- Neoprene Kayak Skirts: Neoprene boasts great insulation value as well as durability—you’ll get a lot of life out of this material if you take care of it properly—but it’s not quite as breathable as other types of kayak skirts. It does perform better in cold weather than those made with synthetic materials or polyester, so if you prefer to boat in colder waters, neoprene is probably your best bet.
- Synthetic Skirts: These are usually made from nylon or polyester and can be more breathable than neoprene which may make them a better choice for hotter summer days. Like neoprene skirts, synthetic ones will come with features like bungee drawstrings and sealing lips to give added security around the edges and hold things securely in place.
- Mesh Skirts: Mesh provides excellent ventilation on hot days but less protection from water splashing over the edge. They usually provide one or two layers of mesh to allow water buildup to quickly evaporate so even after getting splashed heavily by waves, you won’t have to wait long before hopping in again.
No matter which type you choose, all kayak skirt fabrics come designed with some stretchiness inherent so that they move easily with your body movements around your cockpit rim when paddling in choppy waters or winds. If you plan on doing lots of summertime kayaking then picking up a quality kayak skirt is must-do for staying safe and comfortable on the open water!
Helmets are essential for kayaking, as even minor head injuries can have serious and long-lasting consequences. A helmet should fit snugly yet comfortably, so be sure to try it on before buying. Look for a strong, well-ventilated design that meets safety requirements for the specific sport — some helmets are designed specifically for kayaking, rafting or white water kayaking. Specialty retailers often offer helmets suited to particular types of water sports.
In addition to protecting your head from potential impact and injury, a proper helmet will shield you from the sun. Look for a lightweight model with ventilation and sun protection, so you can stay comfortable while paddling all day long. Be sure that your helmet fits correctly before you get out on the water: it should sit evenly on your head and not move when you shake it side to side or up and down. Make sure any chin straps are adjusted according to manufacturer instructions as well so that your helmet is secure at all times during your paddling adventures!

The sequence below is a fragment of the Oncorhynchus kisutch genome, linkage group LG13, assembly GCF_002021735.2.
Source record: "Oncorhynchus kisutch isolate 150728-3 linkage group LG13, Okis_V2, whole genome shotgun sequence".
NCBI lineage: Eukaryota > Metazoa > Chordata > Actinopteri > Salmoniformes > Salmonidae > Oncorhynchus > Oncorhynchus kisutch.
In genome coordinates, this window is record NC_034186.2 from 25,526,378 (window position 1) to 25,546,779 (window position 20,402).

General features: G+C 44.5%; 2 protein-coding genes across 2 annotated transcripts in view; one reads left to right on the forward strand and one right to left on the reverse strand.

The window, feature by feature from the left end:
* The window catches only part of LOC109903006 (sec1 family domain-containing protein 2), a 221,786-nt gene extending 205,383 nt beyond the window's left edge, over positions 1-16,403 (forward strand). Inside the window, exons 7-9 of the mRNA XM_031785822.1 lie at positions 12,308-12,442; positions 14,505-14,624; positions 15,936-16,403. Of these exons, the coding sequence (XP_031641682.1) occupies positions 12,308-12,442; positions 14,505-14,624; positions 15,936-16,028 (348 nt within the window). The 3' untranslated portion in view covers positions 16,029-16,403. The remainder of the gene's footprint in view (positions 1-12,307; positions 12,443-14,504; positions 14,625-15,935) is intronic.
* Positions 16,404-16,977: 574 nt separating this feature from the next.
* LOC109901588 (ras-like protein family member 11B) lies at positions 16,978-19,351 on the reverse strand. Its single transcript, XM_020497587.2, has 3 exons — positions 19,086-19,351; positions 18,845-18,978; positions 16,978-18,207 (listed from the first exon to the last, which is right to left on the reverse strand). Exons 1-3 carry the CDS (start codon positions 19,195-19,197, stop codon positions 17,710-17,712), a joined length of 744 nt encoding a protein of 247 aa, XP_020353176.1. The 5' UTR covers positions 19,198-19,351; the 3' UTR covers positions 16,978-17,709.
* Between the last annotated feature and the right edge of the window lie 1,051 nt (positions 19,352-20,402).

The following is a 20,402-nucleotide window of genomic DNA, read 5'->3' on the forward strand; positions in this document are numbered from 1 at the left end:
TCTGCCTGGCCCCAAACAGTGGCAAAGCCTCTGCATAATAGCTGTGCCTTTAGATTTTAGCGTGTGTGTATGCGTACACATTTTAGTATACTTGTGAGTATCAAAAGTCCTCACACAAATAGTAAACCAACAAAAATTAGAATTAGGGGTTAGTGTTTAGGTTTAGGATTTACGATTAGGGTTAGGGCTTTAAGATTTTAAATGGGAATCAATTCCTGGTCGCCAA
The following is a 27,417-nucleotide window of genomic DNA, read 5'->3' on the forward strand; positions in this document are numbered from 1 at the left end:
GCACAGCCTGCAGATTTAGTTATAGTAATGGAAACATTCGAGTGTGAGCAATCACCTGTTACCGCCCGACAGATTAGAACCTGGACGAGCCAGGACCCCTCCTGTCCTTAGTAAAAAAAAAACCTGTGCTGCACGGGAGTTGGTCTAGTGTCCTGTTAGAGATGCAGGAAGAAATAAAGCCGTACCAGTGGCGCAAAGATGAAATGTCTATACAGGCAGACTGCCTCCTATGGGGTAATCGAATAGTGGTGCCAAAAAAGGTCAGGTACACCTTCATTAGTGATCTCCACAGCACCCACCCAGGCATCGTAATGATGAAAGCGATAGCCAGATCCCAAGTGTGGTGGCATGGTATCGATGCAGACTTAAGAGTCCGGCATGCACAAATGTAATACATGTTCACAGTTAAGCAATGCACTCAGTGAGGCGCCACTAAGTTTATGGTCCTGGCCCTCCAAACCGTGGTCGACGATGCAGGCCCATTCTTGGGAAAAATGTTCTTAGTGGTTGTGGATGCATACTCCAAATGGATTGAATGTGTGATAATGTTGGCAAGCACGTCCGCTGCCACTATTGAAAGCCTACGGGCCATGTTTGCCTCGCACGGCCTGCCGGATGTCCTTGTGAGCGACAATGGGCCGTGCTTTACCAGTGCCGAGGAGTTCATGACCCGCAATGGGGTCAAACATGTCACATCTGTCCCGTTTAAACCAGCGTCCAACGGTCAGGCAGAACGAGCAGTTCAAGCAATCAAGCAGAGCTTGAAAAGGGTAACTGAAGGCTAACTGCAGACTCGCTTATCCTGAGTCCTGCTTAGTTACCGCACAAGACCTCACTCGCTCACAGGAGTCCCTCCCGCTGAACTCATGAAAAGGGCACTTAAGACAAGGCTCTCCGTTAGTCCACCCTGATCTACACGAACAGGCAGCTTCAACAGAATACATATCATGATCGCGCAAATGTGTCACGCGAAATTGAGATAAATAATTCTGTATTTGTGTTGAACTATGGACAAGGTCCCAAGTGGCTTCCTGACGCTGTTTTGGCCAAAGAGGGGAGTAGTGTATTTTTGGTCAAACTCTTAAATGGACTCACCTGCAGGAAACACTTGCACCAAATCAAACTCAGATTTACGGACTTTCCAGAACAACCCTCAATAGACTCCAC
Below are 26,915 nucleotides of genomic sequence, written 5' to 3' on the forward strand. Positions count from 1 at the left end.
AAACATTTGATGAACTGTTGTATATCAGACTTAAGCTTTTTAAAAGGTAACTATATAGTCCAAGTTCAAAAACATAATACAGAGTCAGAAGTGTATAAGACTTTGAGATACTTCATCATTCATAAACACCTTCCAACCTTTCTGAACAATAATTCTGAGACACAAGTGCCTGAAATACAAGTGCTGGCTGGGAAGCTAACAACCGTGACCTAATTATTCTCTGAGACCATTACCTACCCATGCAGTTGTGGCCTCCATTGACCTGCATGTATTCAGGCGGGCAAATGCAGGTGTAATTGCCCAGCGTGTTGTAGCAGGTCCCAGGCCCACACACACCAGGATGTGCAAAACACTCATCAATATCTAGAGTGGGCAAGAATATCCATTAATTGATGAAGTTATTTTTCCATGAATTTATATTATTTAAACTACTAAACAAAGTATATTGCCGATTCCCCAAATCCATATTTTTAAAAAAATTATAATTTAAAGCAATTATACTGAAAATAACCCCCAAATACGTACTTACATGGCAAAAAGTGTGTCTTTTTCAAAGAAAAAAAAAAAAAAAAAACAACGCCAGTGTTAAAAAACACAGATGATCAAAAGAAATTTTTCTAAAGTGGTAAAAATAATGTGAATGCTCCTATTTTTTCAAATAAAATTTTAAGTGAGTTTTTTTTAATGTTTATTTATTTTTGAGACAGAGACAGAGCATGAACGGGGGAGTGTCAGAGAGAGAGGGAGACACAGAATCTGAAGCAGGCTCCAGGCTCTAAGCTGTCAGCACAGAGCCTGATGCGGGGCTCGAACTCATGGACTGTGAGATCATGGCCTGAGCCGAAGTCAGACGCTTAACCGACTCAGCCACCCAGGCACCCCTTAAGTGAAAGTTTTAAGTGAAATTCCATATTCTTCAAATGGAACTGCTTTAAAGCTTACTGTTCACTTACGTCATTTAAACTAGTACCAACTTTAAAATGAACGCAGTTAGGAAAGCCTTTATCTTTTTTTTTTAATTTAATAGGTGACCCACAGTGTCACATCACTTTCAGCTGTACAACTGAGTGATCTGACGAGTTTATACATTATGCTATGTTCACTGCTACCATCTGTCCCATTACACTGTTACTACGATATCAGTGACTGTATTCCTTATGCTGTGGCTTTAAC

When it comes to kayaking, an essential part of your paddling rig is the paddle. Choosing the right paddle can make or break your experience, so it’s important to invest in a quality paddle to optimize performance on the water. But knowing what paddle to buy can be a challenge, especially with the overwhelming variety of sizes, shapes and materials on the market.
For starters, you should determine your style of paddling. There are two types: touring and recreational. Touring paddles are usually longer and narrower than recreational paddles, allowing you to cover more distance quickly and efficiently in open water conditions like lakes or oceans. Recreational paddles are shorter and more buoyant, designed for shorter trips over slower-moving bodies of water like rivers or streams.
Next, decide what material you want your paddle made from – either aluminum or fiberglass construction is appropriate for kayaking, with some wooden models still available in select brands today. Generally speaking, aluminum is heavier but stronger than glass fiber; both materials will last several years if properly taken care of and stored away properly between uses.
Finally, consider length; this will be based on Kayak Width as well as torso height/arm length: Generally speaking Kayaks are around 28-33″ in width (for adults) while torso height/arm length indicate whether narrow blades (shorter) or wide blades (longer) will be ideal – given arm-reach ability and optimal propulsion efficiency when entering water with each stroke during a trip you’re taking during the summer season it’s necessary to find the proper combination that fits your size best. Local shops can help guide you into finding what’s best for you through trials before determining a purchase decision for that specific journey beneath all conditions offered by summer season adventures!
Kayaking can be an extremely fun summer activity, but it’s important that you have the right safety gear. From the right type of life jacket to the proper attire, making sure you are prepared with the right clothing and equipment will go a long way towards ensuring a safe kayaking experience. Let’s look at the essentials you need in order to stay safe while kayaking this summer.
Throw ropes are important pieces of gear for any kayaker to have on hand when out on the water. As a safety tool, they can be used to quickly and accurately throw a line to a distressed paddler who may have gone underwater or become separated from his or her vessel.
Throw ropes are typically made of a lightweight, floatable material such as nylon that is designed not to tangle when thrown. Floatation bags may be attached in order to keep the rope afloat while waiting for rescue or distress personnel. In addition, throwing handles may be attached at each end of the throw rope in order to give the rescuer better accuracy and distance when throwing the rope. Paddlers should take caution when using this type of gear and practice proper techniques before performing an actual rescue situation, as improper use could result in further harm or injury.